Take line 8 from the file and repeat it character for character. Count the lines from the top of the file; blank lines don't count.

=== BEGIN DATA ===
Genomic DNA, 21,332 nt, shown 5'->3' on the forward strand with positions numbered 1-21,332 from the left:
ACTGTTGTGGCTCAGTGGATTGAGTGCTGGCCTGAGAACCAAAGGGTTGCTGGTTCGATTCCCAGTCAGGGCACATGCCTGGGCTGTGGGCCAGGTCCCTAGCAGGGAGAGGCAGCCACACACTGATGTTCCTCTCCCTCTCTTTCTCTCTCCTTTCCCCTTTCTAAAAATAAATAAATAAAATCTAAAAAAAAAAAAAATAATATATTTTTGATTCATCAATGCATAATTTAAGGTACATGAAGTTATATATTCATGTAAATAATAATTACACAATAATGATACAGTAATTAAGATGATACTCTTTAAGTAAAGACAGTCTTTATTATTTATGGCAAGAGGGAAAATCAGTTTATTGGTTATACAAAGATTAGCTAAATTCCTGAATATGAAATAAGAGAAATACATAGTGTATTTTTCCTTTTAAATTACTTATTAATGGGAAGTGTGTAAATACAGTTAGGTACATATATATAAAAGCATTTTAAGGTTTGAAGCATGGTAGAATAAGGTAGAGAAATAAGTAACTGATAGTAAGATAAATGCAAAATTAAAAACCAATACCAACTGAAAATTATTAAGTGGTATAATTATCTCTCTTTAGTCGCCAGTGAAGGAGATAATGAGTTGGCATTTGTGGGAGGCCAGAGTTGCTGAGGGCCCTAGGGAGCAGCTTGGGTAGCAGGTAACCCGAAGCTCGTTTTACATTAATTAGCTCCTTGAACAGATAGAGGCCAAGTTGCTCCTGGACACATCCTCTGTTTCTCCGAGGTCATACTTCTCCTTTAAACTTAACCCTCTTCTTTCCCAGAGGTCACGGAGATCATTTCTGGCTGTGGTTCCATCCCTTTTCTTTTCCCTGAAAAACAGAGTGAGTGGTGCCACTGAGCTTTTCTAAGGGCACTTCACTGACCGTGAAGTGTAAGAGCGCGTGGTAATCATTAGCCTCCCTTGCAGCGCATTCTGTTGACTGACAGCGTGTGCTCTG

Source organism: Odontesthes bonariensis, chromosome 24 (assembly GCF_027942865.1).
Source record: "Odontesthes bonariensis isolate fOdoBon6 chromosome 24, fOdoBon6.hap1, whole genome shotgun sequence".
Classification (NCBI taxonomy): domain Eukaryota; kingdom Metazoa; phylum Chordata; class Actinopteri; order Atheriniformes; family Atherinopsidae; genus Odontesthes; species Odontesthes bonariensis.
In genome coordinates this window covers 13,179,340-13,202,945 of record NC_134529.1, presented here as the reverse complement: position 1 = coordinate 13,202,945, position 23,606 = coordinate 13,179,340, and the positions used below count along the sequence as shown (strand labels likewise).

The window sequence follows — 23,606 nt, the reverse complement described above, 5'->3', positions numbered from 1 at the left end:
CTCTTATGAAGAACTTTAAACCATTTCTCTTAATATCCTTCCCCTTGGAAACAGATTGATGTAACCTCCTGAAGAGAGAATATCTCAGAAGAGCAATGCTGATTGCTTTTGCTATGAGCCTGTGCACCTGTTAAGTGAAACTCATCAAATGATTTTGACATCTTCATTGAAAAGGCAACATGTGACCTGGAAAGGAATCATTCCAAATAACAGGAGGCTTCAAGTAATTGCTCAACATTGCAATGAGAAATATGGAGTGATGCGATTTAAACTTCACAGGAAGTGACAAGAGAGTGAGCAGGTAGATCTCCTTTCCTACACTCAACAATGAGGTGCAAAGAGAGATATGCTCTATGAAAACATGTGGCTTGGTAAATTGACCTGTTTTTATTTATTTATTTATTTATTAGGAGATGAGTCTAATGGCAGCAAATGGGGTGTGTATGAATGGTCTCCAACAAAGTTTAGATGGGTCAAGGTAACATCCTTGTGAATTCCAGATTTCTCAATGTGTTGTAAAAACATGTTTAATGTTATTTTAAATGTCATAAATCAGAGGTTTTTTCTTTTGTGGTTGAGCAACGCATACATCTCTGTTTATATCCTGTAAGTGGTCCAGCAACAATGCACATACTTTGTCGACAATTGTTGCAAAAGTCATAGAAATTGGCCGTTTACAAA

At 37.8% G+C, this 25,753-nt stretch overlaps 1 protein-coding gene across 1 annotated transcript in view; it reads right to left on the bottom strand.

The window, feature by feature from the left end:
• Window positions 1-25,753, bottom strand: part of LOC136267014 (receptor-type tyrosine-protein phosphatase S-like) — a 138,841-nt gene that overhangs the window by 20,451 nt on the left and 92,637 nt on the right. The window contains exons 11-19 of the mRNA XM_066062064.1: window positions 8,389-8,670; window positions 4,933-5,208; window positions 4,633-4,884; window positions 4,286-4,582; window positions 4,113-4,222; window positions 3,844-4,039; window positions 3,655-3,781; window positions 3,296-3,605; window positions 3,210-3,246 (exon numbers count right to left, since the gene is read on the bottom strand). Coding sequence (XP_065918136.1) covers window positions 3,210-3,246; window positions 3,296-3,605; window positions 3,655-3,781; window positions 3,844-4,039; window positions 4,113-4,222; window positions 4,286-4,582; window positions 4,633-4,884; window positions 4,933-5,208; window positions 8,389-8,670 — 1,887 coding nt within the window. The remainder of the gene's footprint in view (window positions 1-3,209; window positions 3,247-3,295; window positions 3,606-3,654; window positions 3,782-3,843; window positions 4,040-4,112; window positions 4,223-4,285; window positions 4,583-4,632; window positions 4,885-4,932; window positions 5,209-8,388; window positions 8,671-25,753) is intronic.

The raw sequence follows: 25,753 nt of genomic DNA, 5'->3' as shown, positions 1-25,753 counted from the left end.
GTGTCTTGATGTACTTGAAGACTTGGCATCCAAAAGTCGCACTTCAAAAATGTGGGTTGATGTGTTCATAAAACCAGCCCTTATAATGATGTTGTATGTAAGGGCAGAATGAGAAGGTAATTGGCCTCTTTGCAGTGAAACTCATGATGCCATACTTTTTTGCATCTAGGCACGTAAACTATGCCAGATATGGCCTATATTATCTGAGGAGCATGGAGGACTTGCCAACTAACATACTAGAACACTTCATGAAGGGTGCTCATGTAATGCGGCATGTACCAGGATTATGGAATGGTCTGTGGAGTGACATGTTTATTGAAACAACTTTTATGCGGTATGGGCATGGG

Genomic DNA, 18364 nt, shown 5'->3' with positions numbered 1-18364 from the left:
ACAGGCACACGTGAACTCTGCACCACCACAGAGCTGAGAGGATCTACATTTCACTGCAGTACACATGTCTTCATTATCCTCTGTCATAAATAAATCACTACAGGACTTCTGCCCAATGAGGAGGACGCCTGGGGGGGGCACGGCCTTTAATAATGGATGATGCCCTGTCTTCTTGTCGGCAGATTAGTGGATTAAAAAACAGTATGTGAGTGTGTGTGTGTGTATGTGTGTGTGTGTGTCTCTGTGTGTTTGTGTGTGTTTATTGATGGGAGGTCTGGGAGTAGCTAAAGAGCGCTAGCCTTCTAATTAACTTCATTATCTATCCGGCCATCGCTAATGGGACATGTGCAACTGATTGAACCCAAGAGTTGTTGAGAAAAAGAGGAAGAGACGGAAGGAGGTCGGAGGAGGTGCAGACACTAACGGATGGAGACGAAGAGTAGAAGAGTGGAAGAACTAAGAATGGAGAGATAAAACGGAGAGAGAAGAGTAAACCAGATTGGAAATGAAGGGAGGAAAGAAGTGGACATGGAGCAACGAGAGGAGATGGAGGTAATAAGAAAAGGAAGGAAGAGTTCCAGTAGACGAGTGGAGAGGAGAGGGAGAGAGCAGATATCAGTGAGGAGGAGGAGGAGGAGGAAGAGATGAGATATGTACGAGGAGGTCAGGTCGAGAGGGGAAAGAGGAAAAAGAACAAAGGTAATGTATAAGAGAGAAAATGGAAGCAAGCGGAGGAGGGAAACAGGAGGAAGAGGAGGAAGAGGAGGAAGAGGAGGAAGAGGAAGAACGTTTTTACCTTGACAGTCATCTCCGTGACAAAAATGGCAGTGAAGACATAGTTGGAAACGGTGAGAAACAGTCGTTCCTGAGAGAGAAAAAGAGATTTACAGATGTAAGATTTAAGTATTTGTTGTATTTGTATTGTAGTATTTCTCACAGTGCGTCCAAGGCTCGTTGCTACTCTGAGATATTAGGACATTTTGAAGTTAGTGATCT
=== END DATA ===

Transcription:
CTCTTATGAAGAACTTTAAACCATTTCTCTTAATATCCTTCCCCTTGGAAACAGATTGATGTAACCTCCTGAAGAGAGAATATCTCAGAAGAGCAATGCTGATTGCTTTTGCTATGAGCCTGTGCACCTGTTAAGTGAAACTCATCAAATGATTTTGACATCTTCATTGAAAAGGCAACATGTGACCTGGAAAGGAATCATTCCAAATAACAGGAGGCTTCAAGTAATTGCTCAACATTGCAATGAGAAATATGGAGTGATGCGATTTAAACTTCACAGGAAGTGACAAGAGAGTGAGCAGGTAGATCTCCTTTCCTACACTCAACAATGAGGTGCAAAGAGAGATATGCTCTATGAAAACATGTGGCTTGGTAAATTGACCTGTTTTTATTTATTTATTTATTTATTAGGAGATGAGTCTAATGGCAGCAAATGGGGTGTGTATGAATGGTCTCCAACAAAGTTTAGATGGGTCAAGGTAACATCCTTGTGAATTCCAGATTTCTCAATGTGTTGTAAAAACATGTTTAATGTTATTTTAAATGTCATAAATCAGAGGTTTTTTCTTTTGTGGTTGAGCAACGCATACATCTCTGTTTATATCCTGTAAGTGGTCCAGCAACAATGCACATACTTTGTCGACAATTGTTGCAAAAGTCATAGAAATTGGCCGTTTACAAA